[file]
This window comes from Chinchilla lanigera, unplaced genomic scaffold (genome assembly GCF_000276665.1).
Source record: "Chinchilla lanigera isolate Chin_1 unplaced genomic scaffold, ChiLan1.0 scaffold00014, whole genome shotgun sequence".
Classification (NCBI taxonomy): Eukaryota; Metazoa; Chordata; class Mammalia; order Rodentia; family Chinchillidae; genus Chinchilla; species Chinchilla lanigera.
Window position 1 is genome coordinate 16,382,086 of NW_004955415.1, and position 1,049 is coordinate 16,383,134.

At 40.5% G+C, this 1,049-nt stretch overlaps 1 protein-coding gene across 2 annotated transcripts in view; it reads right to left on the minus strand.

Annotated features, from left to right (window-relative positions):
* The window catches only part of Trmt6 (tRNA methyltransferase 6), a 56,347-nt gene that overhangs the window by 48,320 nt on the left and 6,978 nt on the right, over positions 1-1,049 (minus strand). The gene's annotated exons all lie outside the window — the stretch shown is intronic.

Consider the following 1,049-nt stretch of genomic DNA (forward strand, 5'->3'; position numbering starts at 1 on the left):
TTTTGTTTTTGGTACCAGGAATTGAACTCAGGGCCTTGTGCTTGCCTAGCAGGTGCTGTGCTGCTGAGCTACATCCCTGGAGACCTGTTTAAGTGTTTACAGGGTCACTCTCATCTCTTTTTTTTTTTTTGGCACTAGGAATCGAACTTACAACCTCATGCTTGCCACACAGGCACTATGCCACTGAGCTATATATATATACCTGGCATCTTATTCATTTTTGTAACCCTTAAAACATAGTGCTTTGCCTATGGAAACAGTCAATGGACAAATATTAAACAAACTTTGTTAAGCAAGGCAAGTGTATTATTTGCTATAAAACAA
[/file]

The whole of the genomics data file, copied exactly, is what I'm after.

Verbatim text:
This window comes from Chinchilla lanigera, unplaced genomic scaffold (genome assembly GCF_000276665.1).
Source record: "Chinchilla lanigera isolate Chin_1 unplaced genomic scaffold, ChiLan1.0 scaffold00014, whole genome shotgun sequence".
Classification (NCBI taxonomy): Eukaryota; Metazoa; Chordata; class Mammalia; order Rodentia; family Chinchillidae; genus Chinchilla; species Chinchilla lanigera.
Window position 1 is genome coordinate 16,382,086 of NW_004955415.1, and position 1,049 is coordinate 16,383,134.

At 40.5% G+C, this 1,049-nt stretch overlaps 1 protein-coding gene across 2 annotated transcripts in view; it reads right to left on the minus strand.

Annotated features, from left to right (window-relative positions):
* The window catches only part of Trmt6 (tRNA methyltransferase 6), a 56,347-nt gene that overhangs the window by 48,320 nt on the left and 6,978 nt on the right, over positions 1-1,049 (minus strand). The gene's annotated exons all lie outside the window — the stretch shown is intronic.

Consider the following 1,049-nt stretch of genomic DNA (forward strand, 5'->3'; position numbering starts at 1 on the left):
TTTTGTTTTTGGTACCAGGAATTGAACTCAGGGCCTTGTGCTTGCCTAGCAGGTGCTGTGCTGCTGAGCTACATCCCTGGAGACCTGTTTAAGTGTTTACAGGGTCACTCTCATCTCTTTTTTTTTTTTTGGCACTAGGAATCGAACTTACAACCTCATGCTTGCCACACAGGCACTATGCCACTGAGCTATATATATATACCTGGCATCTTATTCATTTTTGTAACCCTTAAAACATAGTGCTTTGCCTATGGAAACAGTCAATGGACAAATATTAAACAAACTTTGTTAAGCAAGGCAAGTGTATTATTTGCTATAAAACAA